On Tuesday, Sumit Nagal will step on Court 17 at Melbourne Park for his first Australian Open main-draw appearance, to face World No. 73 Ricardas Berankis of Lithuani.
It took Sumit Nagal a third trip to Melbourne to earn a spot in the main draw of the Australian Open. But it didn’t come without a sense of catch-up. In October, the 23-year-old retired from an event because of a shoulder problem in what turned out to be his last match of the 2020 season. And he’d spend the rest of the year trying to recover and get back in top physical shape.
The time he spent to fix his shoulder though was time lost on practice and fine-tuning his tennis skills. On Tuesday, when Nagal steps on Court 17 at Melbourne Park for his first Australian Open main-draw appearance, to face World No. 73 Ricardas Berankis of Lithuania, he will bank on the two slices of luck he has been dealt.
A wild card to the main draw meant India’s second-highest singles player did not need to go through the grind of the qualifying rounds. The second piece of luck, perhaps the most important for his Grand Slam preparation, was that he wasn’t among the 72 players forced into hard quarantine when they arrived in Australia.
“I’m very lucky because it would have been really awful,” Nagal told The Indian Express from Melbourne.
“Two months of the last year went into recovering from an injury. And then I came here hoping to get to practise for two weeks and then if I didn’t get to leave the room at all, that would have been awful.”
The focus in the two hours he got on court per day during the two-week modified quarantine (special for Australian Open participants) was for him to gain as much match sharpness as he could. Nagal is no stranger to injury, but when he felt a twitch in the same shoulder that had given him a great deal of trouble over the past few years, the concern was natural.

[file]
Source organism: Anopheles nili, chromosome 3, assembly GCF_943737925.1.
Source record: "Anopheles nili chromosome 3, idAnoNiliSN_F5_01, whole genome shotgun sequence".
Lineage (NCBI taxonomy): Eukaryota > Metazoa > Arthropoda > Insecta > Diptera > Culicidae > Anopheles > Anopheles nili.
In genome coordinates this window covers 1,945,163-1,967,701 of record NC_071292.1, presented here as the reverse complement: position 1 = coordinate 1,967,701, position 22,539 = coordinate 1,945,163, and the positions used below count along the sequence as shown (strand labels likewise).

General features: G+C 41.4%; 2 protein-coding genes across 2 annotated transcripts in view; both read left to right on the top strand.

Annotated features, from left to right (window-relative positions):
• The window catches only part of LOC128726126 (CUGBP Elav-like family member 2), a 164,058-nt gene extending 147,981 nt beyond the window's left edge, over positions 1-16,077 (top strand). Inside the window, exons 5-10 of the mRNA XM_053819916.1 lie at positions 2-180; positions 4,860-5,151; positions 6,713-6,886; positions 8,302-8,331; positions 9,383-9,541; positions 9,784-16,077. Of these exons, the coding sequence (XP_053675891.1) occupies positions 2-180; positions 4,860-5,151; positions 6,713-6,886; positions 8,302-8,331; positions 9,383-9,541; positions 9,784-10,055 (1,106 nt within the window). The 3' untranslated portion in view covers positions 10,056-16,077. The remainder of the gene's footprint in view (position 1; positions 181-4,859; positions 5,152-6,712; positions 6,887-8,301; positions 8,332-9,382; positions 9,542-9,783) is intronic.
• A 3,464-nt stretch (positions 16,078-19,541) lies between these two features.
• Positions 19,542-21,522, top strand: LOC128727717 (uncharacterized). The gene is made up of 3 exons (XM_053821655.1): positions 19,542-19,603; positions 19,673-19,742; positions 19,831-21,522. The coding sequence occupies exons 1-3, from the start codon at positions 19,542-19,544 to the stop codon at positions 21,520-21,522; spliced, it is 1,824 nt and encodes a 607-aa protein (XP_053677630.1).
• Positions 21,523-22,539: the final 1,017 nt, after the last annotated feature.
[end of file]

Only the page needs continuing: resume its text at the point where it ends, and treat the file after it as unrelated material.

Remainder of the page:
“I felt a bit of pain in the second game of my match in October, but I thought I could push it to see where I could go. Unfortunately, I couldn’t play tennis for two months after that and I wasn’t in good shape,” he said.
“The problem was that I was playing when it was too cold, around 10 degree Celsius, and raining a bit. The tennis balls were very heavy and I was playing on clay and indoor hard courts, which is probably why I felt it in my right shoulder. And I’ve had a bad history with my shoulder.”
The rescheduled Australian Open has allowed for a few tune-up events for players to get some competitive match practice. Nagal was slotted to play at the Murray River Open and his first-round opponent, coincidentally, happened to be Berankis – who came out with a comfortable 6-2, 6-2 win over the Indian.
Much like Nagal though, the 30-year-old Lithuanian has had his share of injury tussles over his career. But while the Indian is still a Grand Slam newbie (this will be his third main- draw appearance across the majors), Berankis is a veteran.
Having said that, Nagal’s Grand Slam main-draw sojourns haven’t been any less memorable. His first appearance was at the 2019 US Open, where he won the first set against Roger Federer. At Flushing Meadows for the 2020 edition, he became the first Indian in seven years to win a singles main- draw match. He lost in the second round to eventual champion Dominic Thiem, but not without a few flashes of brilliance.
The boy from Jhajjar will need to rake up a few more of those big forehands on Tuesday to come out with a favourable result.
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